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ANIIML Uses Her Body As a Canvas For 'SLAY!'

Self-described witch pop artist ANIIML is here to “SLAY!”

The Canada-born, L.A.-based performer is exclusively releasing her new video, shot on an iPhone in her own yard, for the new single inspired by the slang phrase.

“Sort of like ‘You did that thing well, or impressively,’ ‘You slayed that,”’ ANIIML (nee Lila Rose) tells INTO. “But a few days ago, I did look up the actual definition for the word, and it turns out, it is terribly far from what I mean by it: to violently destroy or kill. Definitely not what I meant by it, clearly!”

Still, she says the two could work together for her intention, as “SLAY!” is also meant “to imply the concept of absolutely destroying the parts of life which do not serve us. Essentially, bringing light from the darkness… slaying the dark.”

ANIIML, who is openly queer, refers to herself as a “body artist.” In her videos, she uses her nude body, which she says is not intended to be sexualized, but often is.

“I see myself as a performance artist who uses the body as her main canvas,” she says. “Why can a human body not simply be another canvas? I see the body as the most beautiful, most controversial, and yet most basic piece of art we are given to create with, and from.”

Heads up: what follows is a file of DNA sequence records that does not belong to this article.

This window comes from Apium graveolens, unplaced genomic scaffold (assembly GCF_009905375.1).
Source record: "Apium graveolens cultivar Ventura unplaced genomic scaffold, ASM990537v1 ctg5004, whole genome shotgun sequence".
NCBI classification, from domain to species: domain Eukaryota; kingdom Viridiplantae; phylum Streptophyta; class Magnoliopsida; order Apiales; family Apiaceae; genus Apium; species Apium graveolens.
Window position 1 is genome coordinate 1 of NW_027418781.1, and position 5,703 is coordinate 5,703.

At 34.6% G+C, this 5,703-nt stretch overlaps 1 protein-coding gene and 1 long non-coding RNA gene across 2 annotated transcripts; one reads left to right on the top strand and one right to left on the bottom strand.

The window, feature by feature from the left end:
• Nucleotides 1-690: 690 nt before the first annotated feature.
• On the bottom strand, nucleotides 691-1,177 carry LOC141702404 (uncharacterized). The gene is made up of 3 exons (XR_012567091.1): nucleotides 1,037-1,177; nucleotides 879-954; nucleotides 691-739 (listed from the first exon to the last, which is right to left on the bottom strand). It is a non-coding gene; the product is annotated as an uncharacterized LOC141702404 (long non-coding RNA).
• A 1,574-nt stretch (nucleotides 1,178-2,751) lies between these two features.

She says her sexual identity doesn’t factor much into her music, but that her queerness can help her to feel a stronger connection to her body in terms of its use in her art.

“My sexuality is my private business, and to be perfectly honest I can be extremely insecure about my body. But when it comes to making art, all of that disappears,” she says. “This is about making something beyond insecurities, and beyond ‘sexuality.’ It’s about a message, a meaning, and the willingness to show up regardless of people’s obvious misconstrued analysis and understanding of said art.”

“SLAY!” is one in a series of singles ANIIML is releasing this fall, and the video is a gorgeous gem-filled celebration of the female body — a dark but warm-toned portrait of sweat and dew created by the 8mm app on her iPhone.  She said she shot it with a bunch of girlfriends, “covered in coconut oil, by the light of candles and the moon. It was magical.”

She explains the video concept is about the “adventure into the depths of darkness” — that inside are creative spirits; gems of creativity.

“We excavate these gems, plant them in the soils of our inner worlds, to bring new life from those sorrows. In the case of this video, we excavate the gems from the core of the ‘keepers of the darkness,’ plant them, and the place from which they came sprouts new life,” she says. “Once the flowers have sprouted, the keepers of the darkness have been given life and freedom.”


Trish Bendix

Trish Bendix is the Managing Editor of INTO.

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